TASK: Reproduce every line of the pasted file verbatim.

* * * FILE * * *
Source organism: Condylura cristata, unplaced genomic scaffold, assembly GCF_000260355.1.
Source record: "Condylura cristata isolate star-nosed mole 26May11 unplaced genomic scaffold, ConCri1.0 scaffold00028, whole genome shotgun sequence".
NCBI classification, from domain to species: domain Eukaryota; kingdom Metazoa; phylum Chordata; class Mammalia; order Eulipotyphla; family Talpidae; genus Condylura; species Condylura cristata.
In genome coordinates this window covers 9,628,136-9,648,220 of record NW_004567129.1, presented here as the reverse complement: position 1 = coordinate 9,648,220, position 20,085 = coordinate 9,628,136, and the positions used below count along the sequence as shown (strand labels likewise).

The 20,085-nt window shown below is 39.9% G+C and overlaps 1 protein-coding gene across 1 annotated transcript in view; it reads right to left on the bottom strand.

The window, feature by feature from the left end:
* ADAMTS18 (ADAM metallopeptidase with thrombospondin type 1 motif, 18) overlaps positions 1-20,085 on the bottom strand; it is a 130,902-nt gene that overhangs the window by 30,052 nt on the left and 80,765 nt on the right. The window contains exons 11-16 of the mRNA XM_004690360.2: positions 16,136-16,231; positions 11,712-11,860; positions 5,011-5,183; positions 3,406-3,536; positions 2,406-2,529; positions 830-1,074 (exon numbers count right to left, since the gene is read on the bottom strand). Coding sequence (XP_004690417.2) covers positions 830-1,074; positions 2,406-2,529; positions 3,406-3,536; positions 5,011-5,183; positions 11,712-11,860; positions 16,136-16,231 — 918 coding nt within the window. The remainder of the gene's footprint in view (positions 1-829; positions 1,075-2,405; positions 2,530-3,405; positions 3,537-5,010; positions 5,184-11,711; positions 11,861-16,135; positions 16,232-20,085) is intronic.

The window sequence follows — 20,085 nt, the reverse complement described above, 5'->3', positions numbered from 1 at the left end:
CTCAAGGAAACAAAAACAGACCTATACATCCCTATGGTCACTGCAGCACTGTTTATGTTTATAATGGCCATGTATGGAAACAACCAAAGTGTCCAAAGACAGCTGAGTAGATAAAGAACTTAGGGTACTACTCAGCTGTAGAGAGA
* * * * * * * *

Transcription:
Source organism: Condylura cristata, unplaced genomic scaffold, assembly GCF_000260355.1.
Source record: "Condylura cristata isolate star-nosed mole 26May11 unplaced genomic scaffold, ConCri1.0 scaffold00028, whole genome shotgun sequence".
NCBI classification, from domain to species: domain Eukaryota; kingdom Metazoa; phylum Chordata; class Mammalia; order Eulipotyphla; family Talpidae; genus Condylura; species Condylura cristata.
In genome coordinates this window covers 9,628,136-9,648,220 of record NW_004567129.1, presented here as the reverse complement: position 1 = coordinate 9,648,220, position 20,085 = coordinate 9,628,136, and the positions used below count along the sequence as shown (strand labels likewise).

The 20,085-nt window shown below is 39.9% G+C and overlaps 1 protein-coding gene across 1 annotated transcript in view; it reads right to left on the bottom strand.

The window, feature by feature from the left end:
* ADAMTS18 (ADAM metallopeptidase with thrombospondin type 1 motif, 18) overlaps positions 1-20,085 on the bottom strand; it is a 130,902-nt gene that overhangs the window by 30,052 nt on the left and 80,765 nt on the right. The window contains exons 11-16 of the mRNA XM_004690360.2: positions 16,136-16,231; positions 11,712-11,860; positions 5,011-5,183; positions 3,406-3,536; positions 2,406-2,529; positions 830-1,074 (exon numbers count right to left, since the gene is read on the bottom strand). Coding sequence (XP_004690417.2) covers positions 830-1,074; positions 2,406-2,529; positions 3,406-3,536; positions 5,011-5,183; positions 11,712-11,860; positions 16,136-16,231 — 918 coding nt within the window. The remainder of the gene's footprint in view (positions 1-829; positions 1,075-2,405; positions 2,530-3,405; positions 3,537-5,010; positions 5,184-11,711; positions 11,861-16,135; positions 16,232-20,085) is intronic.

The window sequence follows — 20,085 nt, the reverse complement described above, 5'->3', positions numbered from 1 at the left end:
CTCAAGGAAACAAAAACAGACCTATACATCCCTATGGTCACTGCAGCACTGTTTATGTTTATAATGGCCATGTATGGAAACAACCAAAGTGTCCAAAGACAGCTGAGTAGATAAAGAACTTAGGGTACTACTCAGCTGTAGAGAGA